The Government has shut the door on the 12,000 people who have signed a petition calling for a requirement for our fresh waterways to be “swimmable” at the very least.
The Minister for the Environment Nick Smith says it’s “not realistic nor achievable” for the Government to legislate that all freshwater in lakes, rivers, streams, groundwater, wetlands and estuaries, be “swimmable” rather than “wadeable”, as is currently the case.
Yet the Labour Party is committing to making “swimmable” the minimum standard if it was to be elected into power.
The issue has been debated in Parliament as campaigners have delivered the Choose Fresh Water petition, backed by the Tourism Export Council, to the Beehive.
It’s pertinent as the Government’s reforming the way it regulates fresh water. It’s seeking public submissions (up until April 22) on proposals it has made to improve the management of fresh water in New Zealand.
In its consultation document, ‘Next steps for fresh water’, it says: “This issue is more complex than just requiring all water bodies to be swimmable all of the time.
“Water bodies frequently – in natural as well as developed catchments – breach swimmable water standards during high rainfall events, and achieving such an absolute standard would come at a cost way beyond what is realistic.
“Nor do people want to swim every day of the year, including when rivers are in flood.
“We need a more sophisticated approach... We want an approach that improves water quality but is also realistic about the time, cost and impacts of achieving this important goal.”
National: Why spend billions making waterways we don’t swim in “swimmable”?
Smith repeated this rhetoric during question time in Parliament today, adding:
“Of the 425,000km of rivers and streams, only about 11% physically are able to be swum in, and it would cost billions and billions of dollars to make some of those streams swimmable when no one ever has, and no one ever will swim there.
“We also have water bodies which have significant bird populations where the only way to make them swimmable would be to cull the bird life.”
Smith suggested that is some cases communities would have to choose between having swimmable waterways or healthy bird life.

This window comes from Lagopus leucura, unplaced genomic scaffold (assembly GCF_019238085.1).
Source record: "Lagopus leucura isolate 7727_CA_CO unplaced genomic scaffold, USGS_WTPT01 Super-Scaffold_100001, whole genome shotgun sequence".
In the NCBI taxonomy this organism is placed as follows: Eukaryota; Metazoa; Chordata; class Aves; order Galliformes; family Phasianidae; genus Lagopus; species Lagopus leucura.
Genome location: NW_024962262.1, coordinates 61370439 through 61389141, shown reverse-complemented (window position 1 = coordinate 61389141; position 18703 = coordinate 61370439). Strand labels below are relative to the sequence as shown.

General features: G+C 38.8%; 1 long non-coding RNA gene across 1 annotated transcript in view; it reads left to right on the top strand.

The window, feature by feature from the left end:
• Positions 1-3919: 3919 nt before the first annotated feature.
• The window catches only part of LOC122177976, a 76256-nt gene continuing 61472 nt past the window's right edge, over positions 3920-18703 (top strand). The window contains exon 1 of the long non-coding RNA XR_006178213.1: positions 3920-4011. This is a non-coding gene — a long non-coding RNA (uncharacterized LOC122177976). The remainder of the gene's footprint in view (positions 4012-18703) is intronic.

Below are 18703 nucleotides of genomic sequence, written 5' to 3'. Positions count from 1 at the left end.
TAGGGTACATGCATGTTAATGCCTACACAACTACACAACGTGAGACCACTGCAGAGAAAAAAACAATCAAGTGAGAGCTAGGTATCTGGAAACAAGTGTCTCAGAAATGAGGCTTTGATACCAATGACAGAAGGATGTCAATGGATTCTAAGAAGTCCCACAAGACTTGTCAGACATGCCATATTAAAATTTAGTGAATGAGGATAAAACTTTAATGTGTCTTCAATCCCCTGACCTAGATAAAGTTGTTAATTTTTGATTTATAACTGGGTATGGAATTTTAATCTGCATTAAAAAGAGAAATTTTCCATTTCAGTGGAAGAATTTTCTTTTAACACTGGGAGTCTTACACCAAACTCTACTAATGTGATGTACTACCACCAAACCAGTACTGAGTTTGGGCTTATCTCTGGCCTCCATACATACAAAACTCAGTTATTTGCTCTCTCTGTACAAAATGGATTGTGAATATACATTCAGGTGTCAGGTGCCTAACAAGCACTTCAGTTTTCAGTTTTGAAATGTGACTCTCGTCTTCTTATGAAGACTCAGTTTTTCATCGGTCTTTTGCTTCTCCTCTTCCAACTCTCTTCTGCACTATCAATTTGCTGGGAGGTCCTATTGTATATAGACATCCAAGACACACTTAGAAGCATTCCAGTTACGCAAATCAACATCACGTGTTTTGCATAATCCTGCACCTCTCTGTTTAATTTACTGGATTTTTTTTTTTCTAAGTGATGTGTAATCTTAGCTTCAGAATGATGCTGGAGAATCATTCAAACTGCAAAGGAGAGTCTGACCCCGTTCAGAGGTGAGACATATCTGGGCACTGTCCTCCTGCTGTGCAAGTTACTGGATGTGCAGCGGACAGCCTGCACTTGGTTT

He avoided commenting on Greens MP, Catherine Delahunty’s, suggestion fresh water contaminated by natural occurrences likes birds, volcanic ash and floods, could be exempt from the “swimmable” standard.
He said the Government had spent $115 million on improving water quality over the last seven years, noting only $20 million had been spent during the previous seven years.
Furthermore, “Over the last 25 years, the amount of pollution from point source – factories, dairy sheds, council municipal systems – has actually reduced by about 90%,” he said.
Smith responded to a question from Labour’s Spokesperson for the Environment David Parker, saying all fresh waterways are currently required to be improved, or maintained at the very least.
Labour: Beef farms risk dirtying waterways as dairy farms have
Speaking to interest.co.nz, Parker said Smith was wrong.
“The problem with the current National Policy Statement for Freshwater Management, is it has a baseline, “wadeability” rather than “swimmability”, so it allows existing clean waterways to be degraded to the point they’re no longer clean enough to swim in. And it doesn’t require – once they have already been degraded – to be cleaned up to the swimmable standard,” he said.
Parker called for the Statement to specifically include controls on land use intensity, saying this was the issue, rather than effluent from the likes of factories and council municipals.
He admitted intensive dairying has been the problem, but suggested beef farming is what we need to keep an eye on now. He said it’s not a matter of ‘if we fix dairy, we fix the problem’.
“The greatest increase in nutrients in effluent and nutrient load on rivers in the last two decades has come from dairy. But that’s changing now. The increases will be coming from beef.
“The dairy boom is over, and the beef boom is on.”
Parker pointed out the Government isn’t planning to require waterways around some dairy, beef and other beef cattle farms to be fenced off until various dates as late as 2030.
“The Government should be learning from the fact the dairy boom got out of control in terms of its effects on water quality, and now they’re allowing the same thing to happen in respect of beef.”
Parker didn’t accept Smith’s view that making our waterways swimmable was too expensive.
He wouldn’t put a price tag on reaching this standard over time, but said, “It ought not to cost taxpayers”.
“It is perfectly proper for New Zealanders to expect that those who are using water and farming close to waterways, to do so in a way that stops the rivers from being polluted. And if farmers can’t do that, their method of farming needs to change.
“There’s some really good [farming] practice and there’s some poor practice, and the poor practice needs to be improved.”